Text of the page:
John and John were excited after arriving at the lumber yard and the Iron Fireman was quickly loaded onto their flatbed wagon. Soon they thought, the statue would be stationed at its new home in Butler…or so they thought. Unknown to the two Butler Firemen, other fire departments also wanted the statute, The Bloomfield fire Department being one. When the members of the Bloomfield Fire Department heard that the statue was being moved to Butler and that it would be passing through their town, a plan was hastily put together to ambush and steal the statue from the Butler duo and take it back to their fire department. As the two men rumbled along the country road that glorious day, passing through Bloomfield and heading back to Butler, it seemed that all things were good.


Suddenly numerous men emerged from the woods and a shout went out “Highwaymen!” A struggle pursued and fists flew. Suddenly the Butler firefighters realized that it was not them that the robbers were after but it was the “Chief”; the wooden statue. A tug of war ensued as the two groups struggled and then suddenly, the Chief’s left leg was broken off. Seeing this, the Bloomfield men retreated and the two Butler firefighters quickly left the area.

After the two men with the statue arrived safely back in Butler, they took the broken statue to a friend, August Mayer to look at it. Mayer was known to both men as a “Jack of all Trades” and if anyone could fix the statute, he could!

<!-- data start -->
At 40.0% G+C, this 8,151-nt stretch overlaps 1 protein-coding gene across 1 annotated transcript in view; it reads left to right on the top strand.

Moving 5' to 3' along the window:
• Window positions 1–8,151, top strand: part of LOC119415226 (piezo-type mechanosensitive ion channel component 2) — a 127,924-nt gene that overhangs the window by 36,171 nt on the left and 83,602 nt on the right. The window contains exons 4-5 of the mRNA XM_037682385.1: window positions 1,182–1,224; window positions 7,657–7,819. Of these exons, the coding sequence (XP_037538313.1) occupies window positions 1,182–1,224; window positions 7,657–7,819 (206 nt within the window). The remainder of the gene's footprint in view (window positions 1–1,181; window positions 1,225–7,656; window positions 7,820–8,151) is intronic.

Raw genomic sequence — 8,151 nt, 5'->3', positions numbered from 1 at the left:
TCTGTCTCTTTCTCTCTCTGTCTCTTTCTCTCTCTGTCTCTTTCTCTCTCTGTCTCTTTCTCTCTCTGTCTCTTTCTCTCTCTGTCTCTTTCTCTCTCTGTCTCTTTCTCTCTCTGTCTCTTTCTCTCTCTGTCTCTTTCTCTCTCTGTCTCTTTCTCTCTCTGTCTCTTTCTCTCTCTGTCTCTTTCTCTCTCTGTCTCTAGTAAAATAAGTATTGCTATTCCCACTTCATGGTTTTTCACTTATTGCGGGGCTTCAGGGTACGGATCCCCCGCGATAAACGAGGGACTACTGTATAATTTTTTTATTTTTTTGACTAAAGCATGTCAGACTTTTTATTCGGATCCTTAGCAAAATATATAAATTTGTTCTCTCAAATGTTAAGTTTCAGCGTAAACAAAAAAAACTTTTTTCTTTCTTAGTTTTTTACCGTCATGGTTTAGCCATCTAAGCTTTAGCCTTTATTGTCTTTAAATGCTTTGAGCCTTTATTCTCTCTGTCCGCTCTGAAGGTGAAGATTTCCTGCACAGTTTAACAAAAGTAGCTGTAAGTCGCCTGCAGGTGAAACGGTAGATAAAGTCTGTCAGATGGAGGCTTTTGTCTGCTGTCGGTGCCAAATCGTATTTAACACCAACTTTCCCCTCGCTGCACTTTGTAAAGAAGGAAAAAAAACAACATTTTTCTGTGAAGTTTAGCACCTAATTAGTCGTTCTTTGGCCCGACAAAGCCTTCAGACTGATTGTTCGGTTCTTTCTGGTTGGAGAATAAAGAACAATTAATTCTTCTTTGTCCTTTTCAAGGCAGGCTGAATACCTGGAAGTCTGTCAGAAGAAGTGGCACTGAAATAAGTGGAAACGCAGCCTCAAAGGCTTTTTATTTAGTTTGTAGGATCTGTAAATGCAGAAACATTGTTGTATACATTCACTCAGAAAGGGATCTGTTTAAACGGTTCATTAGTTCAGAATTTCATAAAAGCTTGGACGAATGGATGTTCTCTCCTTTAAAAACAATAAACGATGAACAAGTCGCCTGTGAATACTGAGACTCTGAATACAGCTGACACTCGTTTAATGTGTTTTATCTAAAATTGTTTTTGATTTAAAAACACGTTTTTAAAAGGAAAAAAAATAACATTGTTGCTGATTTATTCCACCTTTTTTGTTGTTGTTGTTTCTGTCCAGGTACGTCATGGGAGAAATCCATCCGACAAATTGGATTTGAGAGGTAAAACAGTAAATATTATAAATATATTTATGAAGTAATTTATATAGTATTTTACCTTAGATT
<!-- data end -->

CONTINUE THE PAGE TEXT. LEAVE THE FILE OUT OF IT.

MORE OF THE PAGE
After looking at the leg and seeing the extent of the damage, Mayer told the two Johns that it could not be fixed, it needed to replaced and he would do it and make it look like new. Plans were quickly made for a grand ceremony and everyone would come out to see the unveiling of The Chief just before the big event.


August invited John and John to see his finished work. “Beautiful”, they said. New fresh paint and a new leg. But something did not look right. “His feet, look at his feet!”, exclaimed Williams. It was then that August realized that he had modeled the new foot after the right foot and now the Chief had two right feet!


Both Johns laughed at the error as August stood in embarrassment. “Don’t worry”, one of the Johns called out, I have an idea.


The big day arrived and people from all throughout the area came out to witness the dedication. The band played, speeches were made and everyone applauded. The citizens of Butler greatly cheered when John Williams started to present the wooden fireman. “Friends, you may have heard that our Chief has two right legs. This is true and it makes him even more special. This may be the only time that you will ever hear that two rights makes a wrong”.


After thinking about it, the crowd started to smile and laugh and clap and carry on. It was at that moment that the people of Butler accepted The Chief, their chief, into their Community.


In 1983, a new firehouse was built just around the corner on Carey Ave. The firefighters knew that the Chief could not remain in the outdoors much longer and a decision was made to add a special place for him in the new firehouse on Carey Avenue. Today you can drive past the new fire house and see “The Chief” standing tall high up in a special front window watching the comings and goings of the people below, much like he did watching the people of Newark many years ago...


A book by the name of "The Legend of Butler's Wooden Fireman" was written by Maryanne Maggio Hanisch, a Butler Museum volunteer and retired Butler School district teacher. A copy of her book can be digitally downloaded by visiting: Silk City Films


© The Butler Museum 221 Main Street Butler, N.J. 07405  973-838-7222  Web Design by: Silk City Web Design 973-981-3662

  • White Facebook Icon